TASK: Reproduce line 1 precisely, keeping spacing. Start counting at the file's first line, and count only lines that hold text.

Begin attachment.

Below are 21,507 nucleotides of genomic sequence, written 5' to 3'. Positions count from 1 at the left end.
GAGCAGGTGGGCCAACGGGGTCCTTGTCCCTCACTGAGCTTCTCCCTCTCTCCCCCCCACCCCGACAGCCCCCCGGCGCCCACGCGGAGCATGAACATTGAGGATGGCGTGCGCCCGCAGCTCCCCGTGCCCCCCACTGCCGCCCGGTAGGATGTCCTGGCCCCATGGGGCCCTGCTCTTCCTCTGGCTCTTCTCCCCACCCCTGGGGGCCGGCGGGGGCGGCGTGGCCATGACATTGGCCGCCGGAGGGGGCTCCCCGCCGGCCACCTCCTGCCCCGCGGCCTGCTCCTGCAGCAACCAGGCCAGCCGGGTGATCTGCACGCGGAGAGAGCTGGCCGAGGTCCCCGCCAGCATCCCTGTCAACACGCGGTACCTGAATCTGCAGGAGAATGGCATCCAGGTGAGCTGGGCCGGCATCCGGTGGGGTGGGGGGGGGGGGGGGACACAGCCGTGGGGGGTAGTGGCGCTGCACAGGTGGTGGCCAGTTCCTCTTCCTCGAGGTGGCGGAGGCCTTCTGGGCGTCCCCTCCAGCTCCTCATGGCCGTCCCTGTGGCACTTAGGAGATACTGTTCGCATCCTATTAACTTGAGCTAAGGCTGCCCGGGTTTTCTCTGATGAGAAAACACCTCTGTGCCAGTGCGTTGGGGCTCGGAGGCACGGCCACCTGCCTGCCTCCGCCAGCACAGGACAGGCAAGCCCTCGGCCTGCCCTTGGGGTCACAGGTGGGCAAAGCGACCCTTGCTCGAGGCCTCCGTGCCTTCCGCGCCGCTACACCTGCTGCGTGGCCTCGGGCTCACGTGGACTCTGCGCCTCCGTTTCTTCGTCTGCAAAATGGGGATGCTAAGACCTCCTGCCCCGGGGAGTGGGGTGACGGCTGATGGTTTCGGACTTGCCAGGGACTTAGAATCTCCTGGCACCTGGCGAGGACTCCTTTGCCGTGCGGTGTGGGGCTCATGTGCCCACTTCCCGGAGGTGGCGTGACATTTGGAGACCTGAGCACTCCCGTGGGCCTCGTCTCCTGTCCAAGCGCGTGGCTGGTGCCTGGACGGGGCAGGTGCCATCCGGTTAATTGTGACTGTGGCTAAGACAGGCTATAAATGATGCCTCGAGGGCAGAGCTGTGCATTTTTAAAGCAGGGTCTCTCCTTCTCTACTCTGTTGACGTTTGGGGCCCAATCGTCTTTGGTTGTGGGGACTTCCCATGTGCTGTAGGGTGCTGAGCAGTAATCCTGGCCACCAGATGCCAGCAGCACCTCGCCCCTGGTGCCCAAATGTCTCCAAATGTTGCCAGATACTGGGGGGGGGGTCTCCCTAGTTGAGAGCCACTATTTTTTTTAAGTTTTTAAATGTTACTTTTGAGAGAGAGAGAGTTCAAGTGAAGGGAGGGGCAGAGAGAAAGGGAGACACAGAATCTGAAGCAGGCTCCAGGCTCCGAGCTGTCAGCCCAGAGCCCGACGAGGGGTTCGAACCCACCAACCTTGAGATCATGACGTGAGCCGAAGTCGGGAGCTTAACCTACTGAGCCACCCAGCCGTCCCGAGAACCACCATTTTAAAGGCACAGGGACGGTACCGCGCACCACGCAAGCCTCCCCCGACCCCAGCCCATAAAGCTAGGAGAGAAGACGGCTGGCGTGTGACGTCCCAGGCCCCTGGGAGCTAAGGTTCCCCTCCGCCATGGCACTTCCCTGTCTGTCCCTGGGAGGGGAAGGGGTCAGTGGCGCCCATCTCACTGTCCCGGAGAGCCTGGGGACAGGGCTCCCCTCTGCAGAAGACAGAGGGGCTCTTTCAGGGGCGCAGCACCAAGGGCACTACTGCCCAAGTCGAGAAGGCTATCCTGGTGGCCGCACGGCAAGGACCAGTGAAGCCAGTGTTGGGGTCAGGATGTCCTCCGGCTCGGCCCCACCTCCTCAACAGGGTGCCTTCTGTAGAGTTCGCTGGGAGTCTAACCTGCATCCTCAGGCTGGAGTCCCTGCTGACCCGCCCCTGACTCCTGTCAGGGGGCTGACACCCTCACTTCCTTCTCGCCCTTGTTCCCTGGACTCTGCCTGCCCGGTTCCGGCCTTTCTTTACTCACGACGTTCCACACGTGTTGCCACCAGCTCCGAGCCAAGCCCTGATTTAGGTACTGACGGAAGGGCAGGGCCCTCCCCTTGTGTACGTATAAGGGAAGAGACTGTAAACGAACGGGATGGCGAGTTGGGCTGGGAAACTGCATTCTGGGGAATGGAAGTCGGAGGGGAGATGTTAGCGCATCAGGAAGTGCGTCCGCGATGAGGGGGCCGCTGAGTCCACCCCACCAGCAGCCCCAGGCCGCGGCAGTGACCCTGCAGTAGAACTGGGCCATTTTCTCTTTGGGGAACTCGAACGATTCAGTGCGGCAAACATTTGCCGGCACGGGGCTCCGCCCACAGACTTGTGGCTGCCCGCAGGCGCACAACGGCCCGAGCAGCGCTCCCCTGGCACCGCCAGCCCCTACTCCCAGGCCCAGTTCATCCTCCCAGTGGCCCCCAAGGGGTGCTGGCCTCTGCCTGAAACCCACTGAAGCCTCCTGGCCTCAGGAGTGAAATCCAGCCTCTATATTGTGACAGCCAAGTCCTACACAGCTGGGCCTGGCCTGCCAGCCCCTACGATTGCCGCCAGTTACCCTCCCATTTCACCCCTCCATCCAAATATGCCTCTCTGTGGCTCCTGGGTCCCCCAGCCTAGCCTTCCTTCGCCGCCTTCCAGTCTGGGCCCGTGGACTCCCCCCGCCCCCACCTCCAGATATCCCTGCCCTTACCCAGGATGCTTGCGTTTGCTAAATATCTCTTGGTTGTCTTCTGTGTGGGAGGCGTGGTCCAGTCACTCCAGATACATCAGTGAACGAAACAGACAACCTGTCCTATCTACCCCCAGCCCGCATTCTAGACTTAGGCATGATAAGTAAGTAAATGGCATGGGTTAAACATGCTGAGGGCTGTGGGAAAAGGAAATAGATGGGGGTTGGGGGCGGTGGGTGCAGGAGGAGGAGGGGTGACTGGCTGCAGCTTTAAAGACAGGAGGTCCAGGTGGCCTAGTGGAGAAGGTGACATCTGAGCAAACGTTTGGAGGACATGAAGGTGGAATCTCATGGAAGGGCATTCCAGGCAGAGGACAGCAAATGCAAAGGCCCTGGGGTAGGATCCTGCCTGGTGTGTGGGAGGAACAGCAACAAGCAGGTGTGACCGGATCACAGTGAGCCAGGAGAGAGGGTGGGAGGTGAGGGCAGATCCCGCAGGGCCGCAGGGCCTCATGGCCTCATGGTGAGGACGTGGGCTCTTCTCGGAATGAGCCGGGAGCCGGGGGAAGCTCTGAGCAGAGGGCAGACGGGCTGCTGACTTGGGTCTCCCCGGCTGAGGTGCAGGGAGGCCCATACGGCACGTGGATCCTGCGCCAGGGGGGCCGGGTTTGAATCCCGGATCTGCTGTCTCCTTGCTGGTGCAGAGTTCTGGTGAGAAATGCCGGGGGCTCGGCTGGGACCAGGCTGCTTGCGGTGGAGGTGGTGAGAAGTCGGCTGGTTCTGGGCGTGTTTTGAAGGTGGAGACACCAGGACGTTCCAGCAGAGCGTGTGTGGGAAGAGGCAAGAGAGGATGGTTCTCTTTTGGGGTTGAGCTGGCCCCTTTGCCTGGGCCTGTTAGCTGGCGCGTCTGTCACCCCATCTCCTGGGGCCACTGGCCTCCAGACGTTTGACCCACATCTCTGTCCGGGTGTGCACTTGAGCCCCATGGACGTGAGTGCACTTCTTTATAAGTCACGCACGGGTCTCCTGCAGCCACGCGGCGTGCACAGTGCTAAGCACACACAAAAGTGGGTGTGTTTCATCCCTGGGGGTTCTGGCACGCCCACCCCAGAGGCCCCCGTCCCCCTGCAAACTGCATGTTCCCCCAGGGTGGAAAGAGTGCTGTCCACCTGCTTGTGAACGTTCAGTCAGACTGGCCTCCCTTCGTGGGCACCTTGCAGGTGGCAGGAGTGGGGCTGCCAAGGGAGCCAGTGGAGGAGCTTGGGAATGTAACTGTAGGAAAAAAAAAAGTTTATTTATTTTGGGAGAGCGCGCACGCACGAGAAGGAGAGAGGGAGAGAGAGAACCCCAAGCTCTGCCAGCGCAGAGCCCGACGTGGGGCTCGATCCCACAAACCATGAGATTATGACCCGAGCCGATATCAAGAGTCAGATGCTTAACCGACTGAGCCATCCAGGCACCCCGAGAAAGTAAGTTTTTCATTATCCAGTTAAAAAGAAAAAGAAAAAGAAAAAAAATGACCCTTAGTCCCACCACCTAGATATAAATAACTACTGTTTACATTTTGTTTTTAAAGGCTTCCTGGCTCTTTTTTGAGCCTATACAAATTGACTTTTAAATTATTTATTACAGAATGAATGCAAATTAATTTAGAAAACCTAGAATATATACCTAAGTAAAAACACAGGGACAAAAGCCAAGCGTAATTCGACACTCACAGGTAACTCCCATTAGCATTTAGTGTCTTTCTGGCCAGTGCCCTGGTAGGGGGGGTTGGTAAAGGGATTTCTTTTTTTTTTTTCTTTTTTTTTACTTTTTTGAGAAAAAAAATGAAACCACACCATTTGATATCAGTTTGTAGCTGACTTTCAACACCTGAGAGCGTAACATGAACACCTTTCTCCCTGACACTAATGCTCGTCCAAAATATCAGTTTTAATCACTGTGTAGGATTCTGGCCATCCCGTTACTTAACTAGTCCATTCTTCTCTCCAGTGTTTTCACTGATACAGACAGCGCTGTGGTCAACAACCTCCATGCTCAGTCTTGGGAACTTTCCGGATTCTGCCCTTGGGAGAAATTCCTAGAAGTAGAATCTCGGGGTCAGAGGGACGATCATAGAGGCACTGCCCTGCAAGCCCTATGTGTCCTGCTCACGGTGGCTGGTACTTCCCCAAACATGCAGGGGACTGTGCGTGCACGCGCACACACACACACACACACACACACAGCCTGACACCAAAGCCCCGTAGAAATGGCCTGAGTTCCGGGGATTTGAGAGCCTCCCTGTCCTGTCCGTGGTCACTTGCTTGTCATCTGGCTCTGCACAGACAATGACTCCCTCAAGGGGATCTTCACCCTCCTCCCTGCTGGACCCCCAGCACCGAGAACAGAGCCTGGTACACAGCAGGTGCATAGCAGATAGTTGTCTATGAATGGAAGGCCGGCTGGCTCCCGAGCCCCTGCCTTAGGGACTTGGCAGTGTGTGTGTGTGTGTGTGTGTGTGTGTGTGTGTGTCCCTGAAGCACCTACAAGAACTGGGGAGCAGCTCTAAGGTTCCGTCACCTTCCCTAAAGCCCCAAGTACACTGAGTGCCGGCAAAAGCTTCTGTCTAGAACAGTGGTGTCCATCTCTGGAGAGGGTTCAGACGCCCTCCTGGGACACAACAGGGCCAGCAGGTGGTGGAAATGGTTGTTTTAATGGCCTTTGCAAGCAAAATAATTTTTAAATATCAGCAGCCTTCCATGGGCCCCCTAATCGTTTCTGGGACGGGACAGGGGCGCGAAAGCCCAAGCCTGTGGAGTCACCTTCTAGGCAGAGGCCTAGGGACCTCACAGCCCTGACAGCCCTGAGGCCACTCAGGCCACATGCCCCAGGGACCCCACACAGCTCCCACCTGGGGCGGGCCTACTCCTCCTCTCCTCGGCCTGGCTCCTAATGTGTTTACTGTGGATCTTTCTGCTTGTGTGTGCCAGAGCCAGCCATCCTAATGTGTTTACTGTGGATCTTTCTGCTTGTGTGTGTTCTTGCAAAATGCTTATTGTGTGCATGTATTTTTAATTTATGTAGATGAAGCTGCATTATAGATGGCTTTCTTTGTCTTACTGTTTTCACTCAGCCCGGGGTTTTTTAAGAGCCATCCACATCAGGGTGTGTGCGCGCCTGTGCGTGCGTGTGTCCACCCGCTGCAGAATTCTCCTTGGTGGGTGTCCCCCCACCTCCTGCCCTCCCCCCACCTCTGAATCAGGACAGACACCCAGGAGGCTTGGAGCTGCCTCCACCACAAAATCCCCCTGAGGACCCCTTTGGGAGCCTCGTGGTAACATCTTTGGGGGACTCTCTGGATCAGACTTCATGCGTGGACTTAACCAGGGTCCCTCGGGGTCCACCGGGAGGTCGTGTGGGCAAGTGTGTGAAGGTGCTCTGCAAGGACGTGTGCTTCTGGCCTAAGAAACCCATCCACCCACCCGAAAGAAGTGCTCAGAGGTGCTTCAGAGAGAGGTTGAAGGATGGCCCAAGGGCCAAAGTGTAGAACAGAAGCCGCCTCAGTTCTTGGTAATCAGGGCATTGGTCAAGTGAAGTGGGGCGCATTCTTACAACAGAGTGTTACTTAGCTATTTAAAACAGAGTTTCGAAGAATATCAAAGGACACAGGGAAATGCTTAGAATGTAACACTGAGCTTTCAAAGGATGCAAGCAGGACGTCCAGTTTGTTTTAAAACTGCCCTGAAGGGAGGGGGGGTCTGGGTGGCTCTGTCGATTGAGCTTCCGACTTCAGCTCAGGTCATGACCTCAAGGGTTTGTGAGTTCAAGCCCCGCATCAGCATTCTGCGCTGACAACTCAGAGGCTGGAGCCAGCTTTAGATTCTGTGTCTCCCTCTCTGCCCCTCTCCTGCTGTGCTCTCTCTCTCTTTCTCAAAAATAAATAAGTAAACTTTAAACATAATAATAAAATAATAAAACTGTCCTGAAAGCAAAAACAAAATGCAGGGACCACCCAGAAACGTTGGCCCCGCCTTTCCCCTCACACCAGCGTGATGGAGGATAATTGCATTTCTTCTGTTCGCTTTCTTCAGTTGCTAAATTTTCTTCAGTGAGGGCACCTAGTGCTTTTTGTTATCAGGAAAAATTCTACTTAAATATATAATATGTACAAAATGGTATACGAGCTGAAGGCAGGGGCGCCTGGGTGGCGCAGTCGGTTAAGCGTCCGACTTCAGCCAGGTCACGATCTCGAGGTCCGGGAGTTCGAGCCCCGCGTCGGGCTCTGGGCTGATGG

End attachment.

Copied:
Below are 21,507 nucleotides of genomic sequence, written 5' to 3'. Positions count from 1 at the left end.